When It Comes to Skiing, Be Sure You Dress the Part
A GottaSki.com Exclusive


One of the biggest mistakes I see on the slopes in Big Bear in regard to clothing selection is skiers dressing too warm. Many people do not realize how warm it really gets by noon time in Big Bear. Big Bear Lake is one of the sunniest spots in the US. Heck, they even put a solar observatory there. You can see it sticking out on the north side of the lake.

Temperatures can get up into the 60's, especially in the spring. Also, the air is thinner, since the mountain hovers around 8000 ft. Oxygen is in shorter supply, which means your body is working a lot harder to do the things you do down there in the flatlands. You use up more energy and create more body heat. These factors combined make for a lot of heat and moisture production

So how should you dress? Wear layers. Layers, layers, and more layers!

Did I mention that you should wear layers? Just checking.

Do not bring just one big heavy coat that you borrowed from Uncle Jed in North Dakota. By noon, you'll be wishing Uncle Jed was around to carry you to your car. By wearing medium to thin breathable material, your clothing can change with the days weather.

Choose pants and parkas that are water repellent. Try not to ski in those fancy jeans (save them for dancing in the lodge), especially if you're just learning. While learning, you're going to spend a lot of time in the snow. Especially in Big Bear, the snow can get very wet and your jeans will act like big blue sponges.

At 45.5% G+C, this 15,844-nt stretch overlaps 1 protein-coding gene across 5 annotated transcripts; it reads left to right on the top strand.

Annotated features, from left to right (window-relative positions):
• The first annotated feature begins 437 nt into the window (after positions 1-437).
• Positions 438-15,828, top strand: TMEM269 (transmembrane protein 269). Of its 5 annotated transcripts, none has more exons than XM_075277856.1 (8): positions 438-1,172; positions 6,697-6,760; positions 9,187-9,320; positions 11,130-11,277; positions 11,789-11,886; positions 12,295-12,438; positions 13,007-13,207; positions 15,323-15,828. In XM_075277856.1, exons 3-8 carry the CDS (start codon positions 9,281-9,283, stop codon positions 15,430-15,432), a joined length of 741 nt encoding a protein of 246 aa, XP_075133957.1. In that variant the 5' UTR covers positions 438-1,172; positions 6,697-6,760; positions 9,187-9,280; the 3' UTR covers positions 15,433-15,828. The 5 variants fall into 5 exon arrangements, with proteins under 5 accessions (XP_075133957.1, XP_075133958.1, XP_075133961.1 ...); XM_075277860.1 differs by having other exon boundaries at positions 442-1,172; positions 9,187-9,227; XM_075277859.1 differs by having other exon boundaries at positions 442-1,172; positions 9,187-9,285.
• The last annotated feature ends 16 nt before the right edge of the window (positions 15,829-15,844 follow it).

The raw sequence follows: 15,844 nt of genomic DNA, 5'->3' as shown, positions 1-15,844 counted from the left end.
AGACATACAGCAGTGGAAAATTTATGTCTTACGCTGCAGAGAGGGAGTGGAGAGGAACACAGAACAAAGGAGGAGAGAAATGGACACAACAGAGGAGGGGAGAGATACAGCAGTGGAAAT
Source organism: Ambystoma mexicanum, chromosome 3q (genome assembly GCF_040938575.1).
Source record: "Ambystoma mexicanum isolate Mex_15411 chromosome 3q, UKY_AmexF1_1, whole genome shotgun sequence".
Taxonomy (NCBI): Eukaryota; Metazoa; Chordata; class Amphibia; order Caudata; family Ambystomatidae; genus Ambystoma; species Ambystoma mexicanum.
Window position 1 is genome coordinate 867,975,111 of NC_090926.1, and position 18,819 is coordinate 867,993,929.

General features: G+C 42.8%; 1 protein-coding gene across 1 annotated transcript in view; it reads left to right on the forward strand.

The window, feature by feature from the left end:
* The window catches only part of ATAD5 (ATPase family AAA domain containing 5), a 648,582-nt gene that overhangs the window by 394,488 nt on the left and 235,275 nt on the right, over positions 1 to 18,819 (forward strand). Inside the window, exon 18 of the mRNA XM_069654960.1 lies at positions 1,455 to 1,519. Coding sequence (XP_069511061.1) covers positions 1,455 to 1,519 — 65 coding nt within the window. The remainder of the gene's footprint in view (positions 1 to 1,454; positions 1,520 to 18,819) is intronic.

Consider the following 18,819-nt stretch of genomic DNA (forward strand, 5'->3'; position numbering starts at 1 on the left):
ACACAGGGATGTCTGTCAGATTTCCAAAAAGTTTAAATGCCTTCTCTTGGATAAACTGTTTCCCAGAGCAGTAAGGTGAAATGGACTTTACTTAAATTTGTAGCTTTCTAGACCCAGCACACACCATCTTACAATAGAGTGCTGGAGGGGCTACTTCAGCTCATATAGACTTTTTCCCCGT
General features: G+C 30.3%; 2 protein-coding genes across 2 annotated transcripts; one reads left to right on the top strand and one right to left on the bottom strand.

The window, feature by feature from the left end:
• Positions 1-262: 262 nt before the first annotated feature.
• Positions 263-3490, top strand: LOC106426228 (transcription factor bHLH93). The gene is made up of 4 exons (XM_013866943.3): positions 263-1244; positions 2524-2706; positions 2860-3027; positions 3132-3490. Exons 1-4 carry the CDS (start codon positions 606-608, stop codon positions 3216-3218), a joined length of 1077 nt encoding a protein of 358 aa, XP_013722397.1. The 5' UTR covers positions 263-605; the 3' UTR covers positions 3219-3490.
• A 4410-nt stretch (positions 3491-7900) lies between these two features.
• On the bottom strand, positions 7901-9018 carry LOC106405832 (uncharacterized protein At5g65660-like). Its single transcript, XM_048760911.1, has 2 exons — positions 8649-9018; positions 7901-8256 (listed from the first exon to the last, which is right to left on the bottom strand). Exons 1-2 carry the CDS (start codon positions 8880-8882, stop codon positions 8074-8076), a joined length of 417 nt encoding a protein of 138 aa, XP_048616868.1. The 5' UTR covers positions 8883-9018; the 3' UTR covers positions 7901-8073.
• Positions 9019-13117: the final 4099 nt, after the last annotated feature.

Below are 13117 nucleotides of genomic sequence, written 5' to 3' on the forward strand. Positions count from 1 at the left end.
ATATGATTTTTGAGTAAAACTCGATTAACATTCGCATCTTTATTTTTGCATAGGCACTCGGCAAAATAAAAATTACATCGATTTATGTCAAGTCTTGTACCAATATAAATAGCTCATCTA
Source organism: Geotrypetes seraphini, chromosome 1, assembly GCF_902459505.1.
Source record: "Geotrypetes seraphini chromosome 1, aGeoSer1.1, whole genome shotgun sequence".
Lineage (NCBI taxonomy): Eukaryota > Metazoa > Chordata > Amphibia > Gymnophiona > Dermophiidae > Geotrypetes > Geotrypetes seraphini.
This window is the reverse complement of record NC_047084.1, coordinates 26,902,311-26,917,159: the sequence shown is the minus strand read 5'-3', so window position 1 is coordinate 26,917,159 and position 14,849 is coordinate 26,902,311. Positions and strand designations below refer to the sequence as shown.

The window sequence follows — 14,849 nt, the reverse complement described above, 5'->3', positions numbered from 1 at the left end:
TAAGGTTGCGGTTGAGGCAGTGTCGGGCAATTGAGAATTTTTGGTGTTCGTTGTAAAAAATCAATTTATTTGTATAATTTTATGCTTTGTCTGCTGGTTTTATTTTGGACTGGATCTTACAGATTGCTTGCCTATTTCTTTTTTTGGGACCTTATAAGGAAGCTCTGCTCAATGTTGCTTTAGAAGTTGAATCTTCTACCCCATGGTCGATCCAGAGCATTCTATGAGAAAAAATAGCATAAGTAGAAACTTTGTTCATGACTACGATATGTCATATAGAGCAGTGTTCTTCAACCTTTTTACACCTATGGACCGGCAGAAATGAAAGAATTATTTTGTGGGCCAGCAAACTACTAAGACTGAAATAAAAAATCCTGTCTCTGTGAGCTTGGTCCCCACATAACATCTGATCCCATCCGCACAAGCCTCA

Bring one pair of socks. All you'll ever want in your boots is one pair of socks. Anything more, or even pant legs or long underwear stuffed into your boots will cause you to be uncomfortable with an improper boot fit. Boots that are too tight can cut off circulation, making your feett very cold. Plus, you could also get blisters, especially if you wear more than one pair of socks. Pick up some good insulted socks, specifically designed for skiing. Bring them with you and put them on when you put your boots on. Don't where them in the car on the ride up, since you want as little moisture in them as possible.

Always wear something on your hands. Before hitting the slopes, invest in two pairs of gloves or mittens. Choose one thin pair, and another thicker pair for those colder days. Gloves will help keep your hands safe, especially around the razor edges of skis and poles. Plus, they'll insulate you from the cold snow and keep you comfortable.

Last of all, always pack a warm hat. You can stuff it in your jacket when not needed. But when you're squeezing in one more ride on the chair lift late in the day, you'll be glad you have it.

A typical day in Big Bear starts out cool in the morning perfect for the early birds waiting for the first lift ride to the top. As soon as the sun starts peeking over the east side of the mountain, the temperature shoots up pretty quick. By lunch, sometimes you're left wondering if you are in Palm Springs or Big Bear! As the end of the day draws near and the sun dips below Westridge, you find your self exhausted and ready for that hat or extra layer again.

The name of the game is flexibility in your clothing. With the right clothing and layers, you'll be comfortable the whole day through. See you on the slopes!


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Sample layering:

If possible stay away from cotton materials and wear breathable moisture wicking material. Layering can work the opposite way by keeping the cold and moisture in as well.


Tee Shirt


Sweater or Sweatshirt

Insulated Jacket




Long Underwear or Lycra

Insulated Pants





Want to know how warm you should dress?

Check the current Weather Report!